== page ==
The question of the currency, which has so long agitated, and still continues to agitate, every portion of the Union, is one which so deeply involves all the great interests of the country, that it perhaps merits an allusion here. Upon this subject, and upon the policy of the late and present administrations of the United States Government in general, I differ greatly in opinion with my worthy and much esteemed predecessor. In relation to the currency, three distinct measures have been proposed—the continuance of the State Bank deposite system—the incorporation of a National Bank, and the establishment of an Independent Treasury.
The injuries and losses which have resulted to the Government and people, by the failure of the State Bank deposite system, are sufficient to deter a considerate and prudent community from its longer continuance. This is so manifestly true that, throughout the whole extent of the country, but few advocates for this measure can be found, and even those few seem to advocate it for political effect and to subserve party purposes, rather than with any real expectation of its ultimate success. The final issue, therefore, seems to be between a National Bank and an Independent Treasury; and under these opposite measures, the two great political parties of the country have ranged themselves. It is truly astonishing, to my mind, that between these two measures an intelligent and enlightened public should hesitate. The incorporation of a National Bank, under any of the various forms which have been proposed, I should regard as among the greatest calamities that could befall a free people. The creation of such an institution, as the fiscal agent of the Government, would be unconstitutional, irrepublican and dangerous.5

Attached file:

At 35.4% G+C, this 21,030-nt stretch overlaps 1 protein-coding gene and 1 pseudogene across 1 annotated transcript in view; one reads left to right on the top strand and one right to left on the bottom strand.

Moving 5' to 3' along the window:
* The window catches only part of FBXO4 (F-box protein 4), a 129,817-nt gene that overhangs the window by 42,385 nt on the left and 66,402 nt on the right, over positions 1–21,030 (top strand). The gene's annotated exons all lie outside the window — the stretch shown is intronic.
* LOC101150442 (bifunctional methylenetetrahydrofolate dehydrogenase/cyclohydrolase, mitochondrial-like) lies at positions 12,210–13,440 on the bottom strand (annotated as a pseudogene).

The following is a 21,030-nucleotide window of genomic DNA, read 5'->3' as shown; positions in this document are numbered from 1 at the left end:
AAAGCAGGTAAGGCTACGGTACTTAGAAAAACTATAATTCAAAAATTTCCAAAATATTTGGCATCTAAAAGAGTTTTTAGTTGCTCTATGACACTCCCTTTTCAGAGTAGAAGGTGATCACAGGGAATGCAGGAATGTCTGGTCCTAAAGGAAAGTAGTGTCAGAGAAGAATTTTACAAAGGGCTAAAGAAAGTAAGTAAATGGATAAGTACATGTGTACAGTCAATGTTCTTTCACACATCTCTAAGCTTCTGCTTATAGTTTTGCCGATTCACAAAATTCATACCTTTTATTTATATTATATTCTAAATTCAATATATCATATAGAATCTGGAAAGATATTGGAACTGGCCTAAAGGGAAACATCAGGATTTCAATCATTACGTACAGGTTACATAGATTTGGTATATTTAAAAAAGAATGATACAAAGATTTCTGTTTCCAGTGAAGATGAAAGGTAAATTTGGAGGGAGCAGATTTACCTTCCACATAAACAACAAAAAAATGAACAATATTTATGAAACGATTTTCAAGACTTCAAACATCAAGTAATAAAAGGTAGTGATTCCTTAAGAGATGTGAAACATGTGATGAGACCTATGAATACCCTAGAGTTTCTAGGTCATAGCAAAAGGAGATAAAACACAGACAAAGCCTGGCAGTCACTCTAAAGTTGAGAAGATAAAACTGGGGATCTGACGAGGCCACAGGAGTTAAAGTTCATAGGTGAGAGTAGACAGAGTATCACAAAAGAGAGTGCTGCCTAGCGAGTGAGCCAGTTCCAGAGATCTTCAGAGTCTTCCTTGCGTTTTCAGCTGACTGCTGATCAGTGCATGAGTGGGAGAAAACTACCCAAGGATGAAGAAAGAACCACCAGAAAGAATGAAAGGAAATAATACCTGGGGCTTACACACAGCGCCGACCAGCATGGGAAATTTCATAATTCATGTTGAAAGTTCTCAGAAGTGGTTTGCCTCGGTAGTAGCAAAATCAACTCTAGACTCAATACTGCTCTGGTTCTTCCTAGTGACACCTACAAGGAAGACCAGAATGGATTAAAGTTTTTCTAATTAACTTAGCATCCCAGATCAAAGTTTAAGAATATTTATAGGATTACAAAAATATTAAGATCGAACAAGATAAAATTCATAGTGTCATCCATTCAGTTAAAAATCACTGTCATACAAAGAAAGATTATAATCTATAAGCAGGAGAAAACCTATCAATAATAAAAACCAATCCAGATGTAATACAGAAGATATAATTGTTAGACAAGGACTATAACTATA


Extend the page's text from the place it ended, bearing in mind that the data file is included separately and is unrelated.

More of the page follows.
In relation to the unconstitutionality of this measure, I do not entertain the slightest doubt. The Congress of the United States is a body which owes its existence to, and derives all its powers from, the constitution. These powers are of two kinds: those which are expressly delegated, and those which are incidental and necessary to the exercise of delegated powers.